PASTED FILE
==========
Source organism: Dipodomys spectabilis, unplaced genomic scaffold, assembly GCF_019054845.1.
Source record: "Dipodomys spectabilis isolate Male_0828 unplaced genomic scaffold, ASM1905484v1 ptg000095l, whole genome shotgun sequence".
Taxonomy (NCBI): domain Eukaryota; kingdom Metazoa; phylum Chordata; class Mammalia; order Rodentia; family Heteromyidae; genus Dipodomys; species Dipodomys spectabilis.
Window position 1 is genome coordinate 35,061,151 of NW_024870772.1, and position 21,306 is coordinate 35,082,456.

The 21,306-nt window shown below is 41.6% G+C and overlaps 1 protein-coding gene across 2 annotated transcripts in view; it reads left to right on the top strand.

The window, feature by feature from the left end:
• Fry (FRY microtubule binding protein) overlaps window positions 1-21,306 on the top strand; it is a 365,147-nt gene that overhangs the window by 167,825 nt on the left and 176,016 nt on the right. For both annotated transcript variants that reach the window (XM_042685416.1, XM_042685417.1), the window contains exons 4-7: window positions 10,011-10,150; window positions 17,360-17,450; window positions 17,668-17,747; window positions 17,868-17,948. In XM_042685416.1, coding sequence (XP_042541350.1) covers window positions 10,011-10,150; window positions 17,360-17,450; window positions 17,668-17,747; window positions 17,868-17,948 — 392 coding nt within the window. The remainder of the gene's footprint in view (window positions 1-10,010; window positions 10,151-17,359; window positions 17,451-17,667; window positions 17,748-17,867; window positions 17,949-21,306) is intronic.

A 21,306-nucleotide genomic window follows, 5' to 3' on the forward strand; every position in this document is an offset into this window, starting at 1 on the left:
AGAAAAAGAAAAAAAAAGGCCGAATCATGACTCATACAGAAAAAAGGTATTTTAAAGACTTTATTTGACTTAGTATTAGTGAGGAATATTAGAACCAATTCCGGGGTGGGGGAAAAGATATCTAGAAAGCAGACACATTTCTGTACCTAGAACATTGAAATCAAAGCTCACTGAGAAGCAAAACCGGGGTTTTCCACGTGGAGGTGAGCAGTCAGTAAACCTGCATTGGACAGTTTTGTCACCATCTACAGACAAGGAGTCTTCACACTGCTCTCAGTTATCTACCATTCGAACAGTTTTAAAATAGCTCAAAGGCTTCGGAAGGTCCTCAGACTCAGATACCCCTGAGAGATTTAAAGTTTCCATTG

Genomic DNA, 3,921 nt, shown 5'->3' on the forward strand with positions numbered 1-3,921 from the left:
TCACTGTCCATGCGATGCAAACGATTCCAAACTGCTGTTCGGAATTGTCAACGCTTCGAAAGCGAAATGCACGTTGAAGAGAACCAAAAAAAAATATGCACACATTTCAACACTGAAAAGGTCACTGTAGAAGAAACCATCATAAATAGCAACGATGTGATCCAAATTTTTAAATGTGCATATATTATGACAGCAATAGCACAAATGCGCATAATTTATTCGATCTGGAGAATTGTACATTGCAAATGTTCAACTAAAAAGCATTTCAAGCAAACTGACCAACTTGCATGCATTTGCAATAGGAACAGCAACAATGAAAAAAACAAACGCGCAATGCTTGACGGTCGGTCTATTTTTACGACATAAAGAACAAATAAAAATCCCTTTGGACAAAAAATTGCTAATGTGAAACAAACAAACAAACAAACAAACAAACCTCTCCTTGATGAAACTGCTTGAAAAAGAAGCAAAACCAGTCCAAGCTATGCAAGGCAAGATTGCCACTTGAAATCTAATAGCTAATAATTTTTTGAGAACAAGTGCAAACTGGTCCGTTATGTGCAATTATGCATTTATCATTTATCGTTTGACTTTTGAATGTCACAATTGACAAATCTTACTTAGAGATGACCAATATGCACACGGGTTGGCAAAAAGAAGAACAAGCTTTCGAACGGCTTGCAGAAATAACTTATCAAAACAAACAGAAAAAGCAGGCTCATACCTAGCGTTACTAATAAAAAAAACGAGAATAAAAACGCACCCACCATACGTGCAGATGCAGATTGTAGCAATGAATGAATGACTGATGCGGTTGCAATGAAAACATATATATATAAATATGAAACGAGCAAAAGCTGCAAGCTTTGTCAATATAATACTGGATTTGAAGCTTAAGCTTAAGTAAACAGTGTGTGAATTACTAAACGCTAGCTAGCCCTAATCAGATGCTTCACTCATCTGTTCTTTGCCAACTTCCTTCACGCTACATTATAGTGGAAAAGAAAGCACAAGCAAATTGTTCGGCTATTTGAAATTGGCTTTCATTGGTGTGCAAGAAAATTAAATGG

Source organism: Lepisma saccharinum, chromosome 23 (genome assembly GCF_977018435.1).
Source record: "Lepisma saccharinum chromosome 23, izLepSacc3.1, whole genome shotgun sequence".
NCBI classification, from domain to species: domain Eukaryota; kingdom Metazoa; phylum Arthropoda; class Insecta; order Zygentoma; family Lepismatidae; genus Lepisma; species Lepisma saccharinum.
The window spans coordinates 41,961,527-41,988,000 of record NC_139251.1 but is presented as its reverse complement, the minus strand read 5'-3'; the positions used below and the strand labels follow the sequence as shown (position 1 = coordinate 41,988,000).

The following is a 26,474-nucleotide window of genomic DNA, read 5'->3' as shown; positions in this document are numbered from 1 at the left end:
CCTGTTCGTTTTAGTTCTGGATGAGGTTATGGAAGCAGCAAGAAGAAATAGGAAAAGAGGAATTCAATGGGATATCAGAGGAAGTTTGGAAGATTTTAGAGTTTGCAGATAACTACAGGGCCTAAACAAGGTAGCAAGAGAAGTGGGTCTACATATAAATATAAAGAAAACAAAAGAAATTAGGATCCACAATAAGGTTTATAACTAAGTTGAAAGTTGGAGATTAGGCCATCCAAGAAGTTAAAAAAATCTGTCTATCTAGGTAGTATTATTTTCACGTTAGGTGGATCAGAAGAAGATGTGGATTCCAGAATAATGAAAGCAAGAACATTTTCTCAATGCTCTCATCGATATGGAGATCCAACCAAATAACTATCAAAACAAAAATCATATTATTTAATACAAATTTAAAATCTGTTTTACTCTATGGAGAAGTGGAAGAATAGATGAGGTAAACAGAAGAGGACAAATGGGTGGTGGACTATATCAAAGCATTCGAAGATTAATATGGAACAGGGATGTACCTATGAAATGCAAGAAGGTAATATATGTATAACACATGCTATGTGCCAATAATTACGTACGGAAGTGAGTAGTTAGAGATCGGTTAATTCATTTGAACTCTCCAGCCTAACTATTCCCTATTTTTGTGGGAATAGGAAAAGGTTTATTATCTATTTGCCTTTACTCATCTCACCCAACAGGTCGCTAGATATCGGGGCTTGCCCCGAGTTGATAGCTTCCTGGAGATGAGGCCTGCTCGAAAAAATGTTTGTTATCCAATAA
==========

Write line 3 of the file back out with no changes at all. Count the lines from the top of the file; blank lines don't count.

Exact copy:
Taxonomy (NCBI): domain Eukaryota; kingdom Metazoa; phylum Chordata; class Mammalia; order Rodentia; family Heteromyidae; genus Dipodomys; species Dipodomys spectabilis.